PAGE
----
Paraguay pictures
Campo Paraguayo

The sight of an old-fashioned iron stove.

The smell of wood smoke.

The aroma of beef-steak milanesa.

Or the crackling sound of empanadas frying in bubbling grease, stuffed with ground beef and hard-cooked eggs, perfumed with a hint of cumin.

That’s all it takes to reconstruct her magical touch in the kitchen, in my mind anyway.

Who was this cook, with the spirit of Tita in Like Water for Chocolate?

For a brief time in my life, the best food in the world came to me from the hands of Doña Olga, a Ukrainian cook in the pension in my Peace Corps village of Fram, Paraguay, about 24 miles north of Encarnación, on the banks of the Parana River. However, given the red-dirt road that led out of Fram to the paved highway to Asunción, it might as well have been a thousand miles away. When rain poured down, the road oozed with thick, sucking mud, and the local police closed it off, in an attempt to prevent serious ruts from developing.

And so, with the aroma of Doña Olga’s dishes, as I often reconstruct them in my own modern kitchen, I recall the drizzly cold September day when I first entered Doña Olga’s small-but-bountiful world and her down-to-earth cooking.

The Peace Corps doctor drove some of us from Asunción to our villages. He unceremoniously deposited my one suitcase with a dull thud on the wooden sidewalk in front of the pension. Then together we dragged in the footlocker full of paperbacks Peace Corps supplied to all volunteers. I waved to the rest of the volunteers and walked through the pension door, my knee-high leather boots covered with thick red mud, my nerves humming like a tuning fork. My stomach growled, but as a stranger in a strange town I hungered for something more than food.

Cold nervous sweat rolled down my torso. I felt like it was the first day of school.

Paraguay terere
Bombilla

Inside the pension’s main entrance, Doña Olga gently led me to a rickety thatched chair in front of a none-too clean square table and bustled off down three short steps into the kitchen. Soon a steaming cup of yerba maté tea, my first nourishment from Doña Olga’s hands, warmed my cold trembling fingers.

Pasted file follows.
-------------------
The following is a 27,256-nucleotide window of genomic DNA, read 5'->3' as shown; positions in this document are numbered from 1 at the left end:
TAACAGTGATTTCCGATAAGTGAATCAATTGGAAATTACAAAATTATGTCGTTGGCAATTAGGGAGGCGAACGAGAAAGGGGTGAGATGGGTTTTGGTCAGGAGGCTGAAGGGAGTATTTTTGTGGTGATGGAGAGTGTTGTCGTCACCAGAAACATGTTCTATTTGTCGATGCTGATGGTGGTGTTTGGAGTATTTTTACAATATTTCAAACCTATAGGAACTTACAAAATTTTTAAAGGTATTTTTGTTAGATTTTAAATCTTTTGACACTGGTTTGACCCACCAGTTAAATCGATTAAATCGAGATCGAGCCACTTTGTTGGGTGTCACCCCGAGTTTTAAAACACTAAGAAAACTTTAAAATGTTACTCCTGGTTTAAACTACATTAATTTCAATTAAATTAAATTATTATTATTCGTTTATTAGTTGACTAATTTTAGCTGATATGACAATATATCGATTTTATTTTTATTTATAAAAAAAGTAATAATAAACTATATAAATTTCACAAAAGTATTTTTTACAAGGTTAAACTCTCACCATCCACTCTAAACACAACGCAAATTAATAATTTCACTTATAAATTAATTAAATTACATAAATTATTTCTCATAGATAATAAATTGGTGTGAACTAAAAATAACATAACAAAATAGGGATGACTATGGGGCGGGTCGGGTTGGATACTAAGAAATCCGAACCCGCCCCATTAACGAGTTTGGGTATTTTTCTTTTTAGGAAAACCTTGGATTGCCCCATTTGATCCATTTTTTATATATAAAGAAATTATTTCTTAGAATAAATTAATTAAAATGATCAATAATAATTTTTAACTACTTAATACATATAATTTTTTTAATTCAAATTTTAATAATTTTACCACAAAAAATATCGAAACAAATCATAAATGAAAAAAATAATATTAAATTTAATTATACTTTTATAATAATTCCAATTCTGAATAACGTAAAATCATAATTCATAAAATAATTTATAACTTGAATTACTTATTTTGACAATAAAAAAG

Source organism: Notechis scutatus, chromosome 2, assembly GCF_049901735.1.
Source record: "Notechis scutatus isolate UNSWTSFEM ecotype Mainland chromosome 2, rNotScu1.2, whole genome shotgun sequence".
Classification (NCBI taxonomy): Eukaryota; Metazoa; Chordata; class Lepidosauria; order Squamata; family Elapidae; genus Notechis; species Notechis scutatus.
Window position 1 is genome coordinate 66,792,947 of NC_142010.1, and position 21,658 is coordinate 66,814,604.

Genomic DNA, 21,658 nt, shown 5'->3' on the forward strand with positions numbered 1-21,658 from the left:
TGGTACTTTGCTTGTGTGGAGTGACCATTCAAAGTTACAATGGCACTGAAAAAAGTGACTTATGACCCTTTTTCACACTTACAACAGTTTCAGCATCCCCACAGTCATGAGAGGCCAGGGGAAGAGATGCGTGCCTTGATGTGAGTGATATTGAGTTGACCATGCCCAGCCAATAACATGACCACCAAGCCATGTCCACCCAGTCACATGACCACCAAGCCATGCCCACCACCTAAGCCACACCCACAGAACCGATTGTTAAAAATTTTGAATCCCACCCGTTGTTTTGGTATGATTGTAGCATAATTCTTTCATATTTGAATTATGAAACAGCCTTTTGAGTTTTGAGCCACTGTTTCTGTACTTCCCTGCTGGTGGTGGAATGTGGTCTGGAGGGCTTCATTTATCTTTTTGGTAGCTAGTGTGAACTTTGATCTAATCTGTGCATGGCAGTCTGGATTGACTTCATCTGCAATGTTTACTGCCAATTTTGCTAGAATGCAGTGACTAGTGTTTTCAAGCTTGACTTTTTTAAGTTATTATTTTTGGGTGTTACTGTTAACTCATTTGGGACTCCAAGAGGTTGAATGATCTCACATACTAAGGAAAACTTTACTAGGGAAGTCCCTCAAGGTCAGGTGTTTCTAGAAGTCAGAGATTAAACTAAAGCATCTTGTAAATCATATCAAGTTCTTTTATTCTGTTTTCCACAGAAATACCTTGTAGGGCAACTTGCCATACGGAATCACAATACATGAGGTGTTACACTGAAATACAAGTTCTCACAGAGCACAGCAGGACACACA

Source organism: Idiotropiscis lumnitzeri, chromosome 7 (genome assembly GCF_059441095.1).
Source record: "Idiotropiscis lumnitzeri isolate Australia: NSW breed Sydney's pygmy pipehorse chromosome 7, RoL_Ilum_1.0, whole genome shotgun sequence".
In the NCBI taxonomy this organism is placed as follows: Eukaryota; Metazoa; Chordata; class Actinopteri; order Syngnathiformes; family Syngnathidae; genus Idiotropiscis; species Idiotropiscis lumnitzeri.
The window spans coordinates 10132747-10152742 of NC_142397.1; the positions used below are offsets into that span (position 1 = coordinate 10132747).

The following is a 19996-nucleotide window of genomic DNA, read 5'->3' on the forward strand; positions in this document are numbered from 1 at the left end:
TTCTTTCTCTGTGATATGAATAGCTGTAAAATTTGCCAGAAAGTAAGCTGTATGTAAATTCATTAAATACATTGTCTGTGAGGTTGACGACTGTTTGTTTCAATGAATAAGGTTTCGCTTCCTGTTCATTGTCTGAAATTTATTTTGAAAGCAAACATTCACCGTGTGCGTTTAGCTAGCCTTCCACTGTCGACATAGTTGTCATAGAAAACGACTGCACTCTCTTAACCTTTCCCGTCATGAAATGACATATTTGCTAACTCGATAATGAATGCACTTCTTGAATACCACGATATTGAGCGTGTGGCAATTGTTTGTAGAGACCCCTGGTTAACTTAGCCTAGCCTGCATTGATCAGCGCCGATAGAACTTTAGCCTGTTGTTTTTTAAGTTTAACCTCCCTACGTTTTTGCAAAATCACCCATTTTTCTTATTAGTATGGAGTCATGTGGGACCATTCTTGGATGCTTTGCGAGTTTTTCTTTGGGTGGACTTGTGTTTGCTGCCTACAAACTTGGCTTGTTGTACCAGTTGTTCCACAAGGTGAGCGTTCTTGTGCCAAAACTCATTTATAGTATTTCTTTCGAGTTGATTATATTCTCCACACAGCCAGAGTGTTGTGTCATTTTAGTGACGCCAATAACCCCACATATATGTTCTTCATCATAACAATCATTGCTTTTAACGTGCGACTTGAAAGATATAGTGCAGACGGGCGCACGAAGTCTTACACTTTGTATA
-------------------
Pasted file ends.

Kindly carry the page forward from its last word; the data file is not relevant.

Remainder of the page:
Pleased that I had taken to the warm tea, Doña Olga proudly placed in front of me three small turnover-like pastries on a small plate lined with a paper napkin and stepped back to observe my reaction to THAT. Tittering, she pushed a strand of blond hair out of her blue eyes, and shoved a cork-stoppered wine bottle full of pickled hot peppers in vinegar towards me, indicating that I should douse the turnovers with a drop or two of that liquid fire. I did. My mouth then closed around the first empanada I ever ate, the flaky crust encasing a savory ground meat filling lightly scented with cumin, onions, a hint of garlic, black pepper, and warming hot pepper juice.

And so day after day, amidst chickens cackling at my feet and stray starveling dogs sniffing at my plates, I became a very partial observer of the wizardry emanating from that dark smoky kitchen.

Photo credit: Pablo Flores
Photo credit: Pablo Flores

No doubt some of the chickens clucking at my feet eventually arrived at my table on a plate and not on their feet. Not often, though. Cooking a chicken was usually akin to killing the goose that laid the golden egg. In that household, indeed in the entire town, where no one never knew if there would be meat for sale in the local market, eggs lived up to their role as the perfect food. Many weeks often went by with no meat in that town.

Bife a Caballo
Bife a Caballo

But when meat hung bloody in the early morning market, the endless fried eggs and rice gave way to celebration and Doña Olga’s best creations: bife à caballo—beef steak done to perfection with a sunny-side-up egg perched on top or milanesa—beef steak flattened with a mallet and fried in bread crumbs until golden brown in color.

Unfortunately, meat on the menu also meant menudo — tripe stew — with noisome whitish chunks of flesh floating in broth, along with a few carrot and potato chunks. Over the years, I tried menudo again and the verdict is still “No thanks.”

Knowing my intense dislike of tripe, Doña Olga made up for it by fabricating her version of pain au chocolat, thick cake-like chunks of sweet white bread with a bit of a chocolate bar buried in the center of the dough balls before baking. Like a child, I would break open the bread and eat the chocolate first. Bliss it was! Or the next day, she might turn her hand to a rustic version of pissaladière, spread with a tomato jam and an onion confit-like mixture, dotted with a half a black olive on each square piece; this “pizza” satisfied the longings of my pizza-deprived American soul.

Insulated by the ignorance and arrogance of youth, it never occurred to me to ask Doña Olga for a single recipe. I hope that she is still cooking and creating taste memories for all those who pass through her small dining room. For that period of my life, her food saved me and nourished me and gave me the strength to do the job I volunteered to do.

Alas the only photos I took of Doña Olga were on a roll of film in a backpack that fell off my boyfriend’s motorcycle when we hit a rough spot in the road on the way to Encarnación. We never did find the backpack.

So all I have left are the memories.

Credit: Max Maximov Photography

EMPANADAS: To make empanadas, follow this link with step-by-step photos.

For more about Paraguay, click HERE.

© 2020 C. Bertelsen

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